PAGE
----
Article by The Guardian, Kate Connolly, published on Dec, 20 2022
Irmgard Furchner, 97, who worked at Stutthof concentration camp during the second world war, is given a two-year suspended sentence
A 97-year-old former secretary at a Nazi concentration camp has been found guilty of complicity in the murder of more than 10,500 people imprisoned there, and handed a two-year suspended sentence.
Irmgard Furchner, who has been on trial in the northern German town of Itzehoe for more than a year, spoke to the court on one occasion earlier this month to say she was sorry for what had happened, but stopped short of admitting her guilt.
The start of her trial was delayed in September 2021 when she briefly went on the run. Having failed to turn up at court, she was found by police hours later on the outskirts of Hamburg, after which she was held in custody for five days and fitted with an electronic wrist tag.
Furchner had worked at the Stutthof camp between 1943 and 1945 as a secretary to the camp commandant, Paul-Werner Hoppe, when she was 18 and 19. She was tried in a juvenile court owing to her age at the time the crimes were committed.
She is the first civilian woman in Germany to have been held responsible for crimes committed in a Nazi concentration camp.
The judge, Dominik Gross, said the trial would be “one of the worldwide last criminal trials related to crimes of the Nazi era” and took the unusual step of allowing the proceedings to be recorded for “historical purposes”.
The trial, which took place over 40 days of sessions of about two hours’ duration due to the accused’s advanced age, heard from 30 survivors and relatives of prisoners of Stutthof from the US, France, Austria and the Baltic states.
It also heard from historical experts who gave details of the daily life at Stutthof and the role Furchner played in assisting the bureaucratic processing of prisoners, as well as information about the treatment of prisoners, including torture methods and the procedures involved in the systematic murder of thousands of them, to which they said she had been privy.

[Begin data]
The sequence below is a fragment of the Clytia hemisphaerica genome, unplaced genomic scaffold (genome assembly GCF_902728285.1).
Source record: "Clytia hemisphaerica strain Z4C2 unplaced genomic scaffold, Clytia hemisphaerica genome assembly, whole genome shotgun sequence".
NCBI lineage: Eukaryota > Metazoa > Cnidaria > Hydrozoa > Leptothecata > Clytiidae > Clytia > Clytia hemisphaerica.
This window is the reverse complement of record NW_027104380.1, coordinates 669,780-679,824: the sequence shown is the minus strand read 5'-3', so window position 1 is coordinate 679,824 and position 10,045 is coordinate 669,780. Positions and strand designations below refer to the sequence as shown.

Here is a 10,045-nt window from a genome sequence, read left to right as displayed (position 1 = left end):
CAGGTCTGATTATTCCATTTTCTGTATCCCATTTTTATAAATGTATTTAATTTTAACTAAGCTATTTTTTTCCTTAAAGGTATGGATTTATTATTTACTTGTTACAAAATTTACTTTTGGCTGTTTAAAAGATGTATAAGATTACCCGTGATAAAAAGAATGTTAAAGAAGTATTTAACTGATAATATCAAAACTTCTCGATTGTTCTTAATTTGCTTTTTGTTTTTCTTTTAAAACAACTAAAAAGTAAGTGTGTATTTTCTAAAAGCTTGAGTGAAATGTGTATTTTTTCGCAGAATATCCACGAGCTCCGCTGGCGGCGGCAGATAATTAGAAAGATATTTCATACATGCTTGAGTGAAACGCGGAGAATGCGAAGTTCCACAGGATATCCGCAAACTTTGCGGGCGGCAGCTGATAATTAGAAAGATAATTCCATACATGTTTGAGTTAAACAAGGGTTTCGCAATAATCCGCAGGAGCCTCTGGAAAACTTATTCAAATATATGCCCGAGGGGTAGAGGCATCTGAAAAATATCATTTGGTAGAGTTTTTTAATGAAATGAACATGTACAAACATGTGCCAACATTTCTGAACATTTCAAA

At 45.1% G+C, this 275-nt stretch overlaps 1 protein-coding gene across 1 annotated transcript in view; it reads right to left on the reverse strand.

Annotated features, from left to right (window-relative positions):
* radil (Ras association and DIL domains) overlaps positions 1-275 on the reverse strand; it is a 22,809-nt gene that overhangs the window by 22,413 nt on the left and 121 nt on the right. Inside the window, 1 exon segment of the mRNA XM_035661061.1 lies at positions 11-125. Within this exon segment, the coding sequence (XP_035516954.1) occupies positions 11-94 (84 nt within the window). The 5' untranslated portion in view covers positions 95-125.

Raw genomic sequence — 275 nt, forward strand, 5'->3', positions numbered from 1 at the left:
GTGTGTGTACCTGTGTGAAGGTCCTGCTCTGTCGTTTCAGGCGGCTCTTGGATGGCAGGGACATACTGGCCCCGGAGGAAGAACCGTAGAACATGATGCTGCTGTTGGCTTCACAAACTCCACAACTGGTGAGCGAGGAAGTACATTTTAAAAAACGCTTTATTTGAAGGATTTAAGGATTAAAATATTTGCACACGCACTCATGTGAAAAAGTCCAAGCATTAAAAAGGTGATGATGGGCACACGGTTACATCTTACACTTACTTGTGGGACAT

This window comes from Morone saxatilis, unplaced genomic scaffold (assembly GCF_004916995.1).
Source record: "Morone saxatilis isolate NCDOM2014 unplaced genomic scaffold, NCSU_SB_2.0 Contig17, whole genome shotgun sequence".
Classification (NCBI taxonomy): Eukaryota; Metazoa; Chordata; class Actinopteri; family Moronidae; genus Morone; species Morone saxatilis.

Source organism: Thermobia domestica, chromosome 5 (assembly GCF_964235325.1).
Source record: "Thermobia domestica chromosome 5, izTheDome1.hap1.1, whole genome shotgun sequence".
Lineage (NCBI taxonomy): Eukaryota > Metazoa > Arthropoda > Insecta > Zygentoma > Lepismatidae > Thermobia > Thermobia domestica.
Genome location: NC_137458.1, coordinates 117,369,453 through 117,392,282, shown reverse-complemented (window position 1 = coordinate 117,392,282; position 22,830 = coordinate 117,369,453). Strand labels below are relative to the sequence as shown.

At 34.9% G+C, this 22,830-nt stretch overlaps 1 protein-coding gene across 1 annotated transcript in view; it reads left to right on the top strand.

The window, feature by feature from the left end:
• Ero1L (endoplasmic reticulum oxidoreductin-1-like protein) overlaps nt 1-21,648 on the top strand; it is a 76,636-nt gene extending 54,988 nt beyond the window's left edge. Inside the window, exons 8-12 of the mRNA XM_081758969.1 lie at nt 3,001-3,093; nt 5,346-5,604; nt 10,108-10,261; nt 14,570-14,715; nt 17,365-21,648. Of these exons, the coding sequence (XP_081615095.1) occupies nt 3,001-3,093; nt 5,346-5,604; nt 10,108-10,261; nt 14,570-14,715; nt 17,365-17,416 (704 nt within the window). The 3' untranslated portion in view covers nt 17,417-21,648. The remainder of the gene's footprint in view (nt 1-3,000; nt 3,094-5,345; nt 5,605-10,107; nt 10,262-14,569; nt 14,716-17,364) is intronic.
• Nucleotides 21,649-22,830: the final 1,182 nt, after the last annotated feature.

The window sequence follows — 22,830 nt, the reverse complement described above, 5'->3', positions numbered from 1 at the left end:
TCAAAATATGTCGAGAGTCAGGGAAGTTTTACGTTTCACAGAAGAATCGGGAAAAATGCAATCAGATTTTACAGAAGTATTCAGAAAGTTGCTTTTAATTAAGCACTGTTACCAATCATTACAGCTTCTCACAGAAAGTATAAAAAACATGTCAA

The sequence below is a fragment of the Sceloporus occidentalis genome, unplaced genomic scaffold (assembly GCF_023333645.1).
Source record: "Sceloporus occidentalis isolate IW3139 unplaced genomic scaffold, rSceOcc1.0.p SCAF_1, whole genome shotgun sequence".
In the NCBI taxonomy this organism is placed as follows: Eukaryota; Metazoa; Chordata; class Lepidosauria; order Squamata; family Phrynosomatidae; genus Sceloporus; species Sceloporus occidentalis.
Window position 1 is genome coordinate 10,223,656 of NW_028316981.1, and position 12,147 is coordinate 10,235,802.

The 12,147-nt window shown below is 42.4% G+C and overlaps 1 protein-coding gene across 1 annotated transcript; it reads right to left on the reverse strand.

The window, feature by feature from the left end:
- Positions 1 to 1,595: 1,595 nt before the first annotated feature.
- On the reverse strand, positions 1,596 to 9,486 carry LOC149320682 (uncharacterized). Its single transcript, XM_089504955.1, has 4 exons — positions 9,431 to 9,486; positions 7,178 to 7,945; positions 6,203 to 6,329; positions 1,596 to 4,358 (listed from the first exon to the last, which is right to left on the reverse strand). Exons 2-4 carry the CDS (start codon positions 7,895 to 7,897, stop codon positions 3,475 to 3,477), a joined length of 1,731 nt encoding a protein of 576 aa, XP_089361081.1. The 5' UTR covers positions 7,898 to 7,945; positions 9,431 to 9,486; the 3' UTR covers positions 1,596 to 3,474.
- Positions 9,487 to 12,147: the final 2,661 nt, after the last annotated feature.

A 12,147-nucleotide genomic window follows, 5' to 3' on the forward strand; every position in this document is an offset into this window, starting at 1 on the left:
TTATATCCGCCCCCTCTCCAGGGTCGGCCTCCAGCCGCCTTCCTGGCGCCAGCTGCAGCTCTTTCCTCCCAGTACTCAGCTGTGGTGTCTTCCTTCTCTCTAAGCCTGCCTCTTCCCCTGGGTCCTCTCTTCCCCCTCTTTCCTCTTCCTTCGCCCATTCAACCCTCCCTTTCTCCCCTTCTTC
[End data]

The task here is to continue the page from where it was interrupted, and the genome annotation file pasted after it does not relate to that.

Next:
Many prisoners were left to starve and freeze in the open air. An estimated 63,000 to 65,000 people, about 28,000 of whom were Jewish, were murdered at Stutthof, mostly in gas chambers, some by a shot to the back of the neck, for which the prison had a specially built facility.
One of the most memorable testimonies was that of 84-year-old Josef Salomonovic, who survived Stutthof and gave evidence in December 2021 after travelling to the court from his home in the Czech Republic. His father, Erich, had been executed in Stutthof.
Salomonovic held up a photograph of his father and addressed Furchner directly. Outside the courtroom, he said he had wanted to confront her with the image of his father. “She is indirectly guilty, even if she was only sitting in the office,” he said.
During the trial, court officials including the judge visited the preserved site of Stutthof, near Gdansk, Poland, in what was then territory that had been annexed by Germany. There they saw for themselves the proximity of Furchner’s desk – in the office she shared with other secretaries – to the workings of the camp’s death machinery, including gas chambers, a crematorium and a gallows.
They concluded that the view she had from her window, her walk to and from the office, along with the orders she was instructed to process on her typewriter and via telephone, were enough for her to have had sufficient insight into and have therefore actively participated in what was going on in the camp.
During the trial, Furchner conversed regularly with the judge through her lawyer, but said little. She typically was brought to court in an ambulance flanked by doctors, wearing sunglasses and a face mask and in a wheelchair.
Her lawyer, Wolfgang Molkentin, said his client did not deny the crimes that had taken place in Stutthof, but denied having been guilty of them herself.
Reacting to the verdict, Manfred Goldberg, 92, who was deported to Stutthof in August 1944 and spent more than eight months there as a slave worker before being sent on a death march just days before the war ended, and finally being liberated in Germany in May 1945, said he could not believe that Furchner did not know what was happening where she worked.
“It is my belief that it would have been impossible for Furchner not to have known what was going on there, as she claims. Everything was documented and progress reports, including how much human hair had been harvested, sent to her office,” he said.
Goldberg, who later settled in the UK where he married and had children, said the importance of the trial was in letting the world know “that there is no limitation of time for crimes of such cruelty or magnitude”, but he was disappointed at the two-year suspended sentence.
“This appears to me to be a mistake. No one in their right mind would send a 97-year-old to prison, but the sentence should reflect the severity of the crimes. If a shoplifter is sentenced to two years, how can it be that someone convicted for complicity in 10,000 murders is given the same sentence?”
Karen Pollock, the chief executive of the Holocaust Educational Trust, said the trial had shown that the passage of time was “no barrier to justice when it comes to those involved in perpetrating the worst crimes mankind has ever seen.
“Stutthof was infamous for its cruelty and suffering … the testimony shared by survivors during this trial has been harrowing and their bravery in reliving such horrific memories must be commended.”